For the international community, and particularly for the EU, Moldova’s political crisis and uncertainty raises concerns regarding Europe’s position in the competition against Russia for power and influence over the country and the region. President Vladimir Putin’s actions in Ukraine have been widely interpreted as the first step of a national project to regain control of the former Soviet Union states. The failure of the pro-EU coalition in Moldova certainly provides momentum for Putin to reinforce the pro-Russian factions, and pull the country away from the Western sphere of influence and the promise of integration into the European Union. But for Moldova’s domestic politics uncertainty is an opportunity – one that should not be overlooked due to the international community’s geopolitical concerns.
The political crisis in Moldova has generated chaos, but it has also created unique momentum for civil society to further disrupt the dynamics of corruption that have ruled the country. Never before have civil society and independent movements shaken the political status quo as they have in 2015. In this unprecedented moment in the history of the country, “civil society has an important role to play in applying pressure upon ruling parties to do better. The street demonstrations taking place daily in Chisinau may be part of that corrective process,” as Stefan Fuele, the EU’s former enlargement commissioner affirms.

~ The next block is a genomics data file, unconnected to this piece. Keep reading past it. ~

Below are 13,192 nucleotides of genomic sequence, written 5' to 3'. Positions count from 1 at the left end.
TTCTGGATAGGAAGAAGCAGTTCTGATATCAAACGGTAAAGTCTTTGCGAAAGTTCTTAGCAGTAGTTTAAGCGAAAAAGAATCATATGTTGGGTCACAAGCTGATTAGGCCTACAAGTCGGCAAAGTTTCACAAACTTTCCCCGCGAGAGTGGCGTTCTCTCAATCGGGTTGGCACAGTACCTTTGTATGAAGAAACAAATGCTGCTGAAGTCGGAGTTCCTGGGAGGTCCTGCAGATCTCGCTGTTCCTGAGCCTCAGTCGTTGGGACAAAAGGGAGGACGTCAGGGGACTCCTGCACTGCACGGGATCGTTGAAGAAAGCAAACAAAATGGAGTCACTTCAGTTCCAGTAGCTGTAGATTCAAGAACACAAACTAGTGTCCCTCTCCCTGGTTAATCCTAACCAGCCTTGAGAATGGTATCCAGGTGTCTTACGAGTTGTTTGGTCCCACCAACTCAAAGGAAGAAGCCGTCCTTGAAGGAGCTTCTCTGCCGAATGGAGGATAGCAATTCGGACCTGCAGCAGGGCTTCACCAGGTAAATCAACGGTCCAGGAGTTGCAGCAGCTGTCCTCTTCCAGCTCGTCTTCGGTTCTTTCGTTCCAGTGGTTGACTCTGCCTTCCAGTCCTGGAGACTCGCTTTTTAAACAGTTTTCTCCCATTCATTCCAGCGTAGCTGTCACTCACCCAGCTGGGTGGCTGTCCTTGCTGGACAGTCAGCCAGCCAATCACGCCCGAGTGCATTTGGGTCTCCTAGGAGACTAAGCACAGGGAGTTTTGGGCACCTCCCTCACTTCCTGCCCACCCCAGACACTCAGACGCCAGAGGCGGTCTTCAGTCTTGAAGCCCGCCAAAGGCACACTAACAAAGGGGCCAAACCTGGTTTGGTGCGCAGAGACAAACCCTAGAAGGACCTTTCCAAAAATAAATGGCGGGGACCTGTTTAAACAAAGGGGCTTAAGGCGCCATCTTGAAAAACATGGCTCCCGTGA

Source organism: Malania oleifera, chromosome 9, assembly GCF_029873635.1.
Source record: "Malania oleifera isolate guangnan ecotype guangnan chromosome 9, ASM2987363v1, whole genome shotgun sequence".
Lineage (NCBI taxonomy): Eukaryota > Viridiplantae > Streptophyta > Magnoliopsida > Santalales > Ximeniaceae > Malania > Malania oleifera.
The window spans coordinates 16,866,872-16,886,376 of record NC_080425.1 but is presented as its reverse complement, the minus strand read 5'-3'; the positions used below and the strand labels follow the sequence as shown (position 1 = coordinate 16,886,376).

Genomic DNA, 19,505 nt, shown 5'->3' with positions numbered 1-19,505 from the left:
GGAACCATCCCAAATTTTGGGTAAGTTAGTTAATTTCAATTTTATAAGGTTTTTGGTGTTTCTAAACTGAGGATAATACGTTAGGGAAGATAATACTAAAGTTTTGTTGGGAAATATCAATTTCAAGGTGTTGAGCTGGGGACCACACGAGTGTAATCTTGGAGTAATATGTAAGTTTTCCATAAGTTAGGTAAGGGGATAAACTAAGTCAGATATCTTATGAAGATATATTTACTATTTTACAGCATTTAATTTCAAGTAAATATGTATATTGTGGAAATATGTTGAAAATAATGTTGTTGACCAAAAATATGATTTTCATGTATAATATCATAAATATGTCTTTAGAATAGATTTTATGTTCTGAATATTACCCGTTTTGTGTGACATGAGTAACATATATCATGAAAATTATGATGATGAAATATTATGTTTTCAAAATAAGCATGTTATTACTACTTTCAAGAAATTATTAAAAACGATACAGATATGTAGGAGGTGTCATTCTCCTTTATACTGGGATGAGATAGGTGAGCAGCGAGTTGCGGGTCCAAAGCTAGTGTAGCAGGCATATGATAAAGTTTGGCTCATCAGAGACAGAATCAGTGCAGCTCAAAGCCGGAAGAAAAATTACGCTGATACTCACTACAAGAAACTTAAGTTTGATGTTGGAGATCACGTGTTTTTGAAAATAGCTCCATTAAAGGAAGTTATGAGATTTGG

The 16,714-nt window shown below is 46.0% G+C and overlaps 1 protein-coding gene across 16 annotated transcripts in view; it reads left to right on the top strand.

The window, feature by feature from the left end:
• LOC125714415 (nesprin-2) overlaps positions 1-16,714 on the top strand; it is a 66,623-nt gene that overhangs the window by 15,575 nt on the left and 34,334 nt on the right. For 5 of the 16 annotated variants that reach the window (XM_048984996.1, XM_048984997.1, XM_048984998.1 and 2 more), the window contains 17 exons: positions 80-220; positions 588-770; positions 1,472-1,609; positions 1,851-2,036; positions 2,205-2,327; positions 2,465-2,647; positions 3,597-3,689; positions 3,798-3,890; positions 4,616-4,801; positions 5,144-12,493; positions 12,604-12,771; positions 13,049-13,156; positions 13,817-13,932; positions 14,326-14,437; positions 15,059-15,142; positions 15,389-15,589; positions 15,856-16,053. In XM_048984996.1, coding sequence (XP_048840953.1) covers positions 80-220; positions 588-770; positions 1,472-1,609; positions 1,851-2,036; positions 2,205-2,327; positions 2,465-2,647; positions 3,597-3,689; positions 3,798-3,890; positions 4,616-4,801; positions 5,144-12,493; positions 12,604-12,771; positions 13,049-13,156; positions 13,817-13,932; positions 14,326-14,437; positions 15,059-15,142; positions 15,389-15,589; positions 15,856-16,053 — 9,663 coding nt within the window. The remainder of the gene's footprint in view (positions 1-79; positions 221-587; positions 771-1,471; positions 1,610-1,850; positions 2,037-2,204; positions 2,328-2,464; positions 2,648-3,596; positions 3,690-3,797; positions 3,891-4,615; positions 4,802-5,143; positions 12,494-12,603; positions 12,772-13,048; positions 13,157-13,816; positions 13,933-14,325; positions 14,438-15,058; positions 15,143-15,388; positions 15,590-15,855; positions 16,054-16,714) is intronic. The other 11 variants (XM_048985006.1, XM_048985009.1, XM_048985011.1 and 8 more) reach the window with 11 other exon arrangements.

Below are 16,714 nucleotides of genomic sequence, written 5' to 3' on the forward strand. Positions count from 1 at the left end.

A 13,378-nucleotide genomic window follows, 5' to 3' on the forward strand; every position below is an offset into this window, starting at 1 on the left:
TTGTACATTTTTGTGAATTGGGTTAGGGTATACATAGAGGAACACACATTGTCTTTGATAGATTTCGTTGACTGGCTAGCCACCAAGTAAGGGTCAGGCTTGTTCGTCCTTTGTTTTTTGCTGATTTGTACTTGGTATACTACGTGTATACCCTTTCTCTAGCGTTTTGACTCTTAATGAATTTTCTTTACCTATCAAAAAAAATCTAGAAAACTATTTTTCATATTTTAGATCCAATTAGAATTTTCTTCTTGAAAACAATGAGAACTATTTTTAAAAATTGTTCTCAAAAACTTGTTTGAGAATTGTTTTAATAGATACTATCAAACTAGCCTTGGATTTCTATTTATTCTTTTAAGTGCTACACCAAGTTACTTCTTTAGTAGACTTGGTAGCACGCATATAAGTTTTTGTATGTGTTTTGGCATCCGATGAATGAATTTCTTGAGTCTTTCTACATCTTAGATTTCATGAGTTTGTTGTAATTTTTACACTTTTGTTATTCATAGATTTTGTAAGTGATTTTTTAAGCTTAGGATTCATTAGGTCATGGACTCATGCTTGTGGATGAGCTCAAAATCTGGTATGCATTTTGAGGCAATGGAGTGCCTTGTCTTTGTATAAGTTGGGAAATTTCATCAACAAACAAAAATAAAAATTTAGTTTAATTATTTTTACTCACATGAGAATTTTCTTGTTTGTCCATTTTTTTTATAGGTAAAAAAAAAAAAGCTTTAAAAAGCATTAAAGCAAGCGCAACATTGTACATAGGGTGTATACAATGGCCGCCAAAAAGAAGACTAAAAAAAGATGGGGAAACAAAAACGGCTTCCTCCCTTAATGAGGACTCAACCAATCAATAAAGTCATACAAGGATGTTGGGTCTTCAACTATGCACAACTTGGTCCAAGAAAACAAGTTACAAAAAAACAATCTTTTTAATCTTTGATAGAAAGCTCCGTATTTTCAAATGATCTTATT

As Rojansky states, “the Ukrainian maidan, which is definitely inspiring these protests, taught us that civic activists can make a huge impact; they can even become a central part of the new governing order of a post revolutionary country.” Now, Moldova’s civil society must understand that overthrowing the corrupt party in power is only the beginning of a long and challenging process in which the movement’s perseverance and its capacity to frame and articulate concrete legal reforms and demands will be key to its success. The “right” form of support by the international community, particularly those players interested in influencing Moldova, will be a determinant factor as well. Rojansky argues that in this case, Moldova’s small size is an advantage. “Relatively modest international resources spent in the right way can completely transform the country. Ordinary people and businesses will see concrete positive changes and this will produce a virtuous cycle that helps further reforms. But this cannot be done by international actors alone, rather only with an effective government partner, one which has absorbed the best wisdom and energy of the current civic movement in Moldova.”
In this scenario, the great powers must either support and enable the anti-corruption efforts with tangible incentives or step aside. As Mark Galeotti, Professor of Global Affairs at NYU explains, “if the EU wants to regain its influence and credibility in the country there needs to be both sticks and carrots; a serious sense that EU membership is achievable would offer both. The move towards EU accession has proved effective in Central Europe and is giving both clear guidance as to what could be done, and also an incentive for elites and societies alike to comply.”
Despite their interest in the country, both Russia and the EU have failed to address the structural ills in Moldova by focusing on expanding their influence at any cost and now the bill is here to be paid. It is time for the international community to recognize that the dynamic of political struggle over the country has to change.
Ana Davila is an editorial assistant at World Policy Journal.
[Photo courtesy of Wikimedia]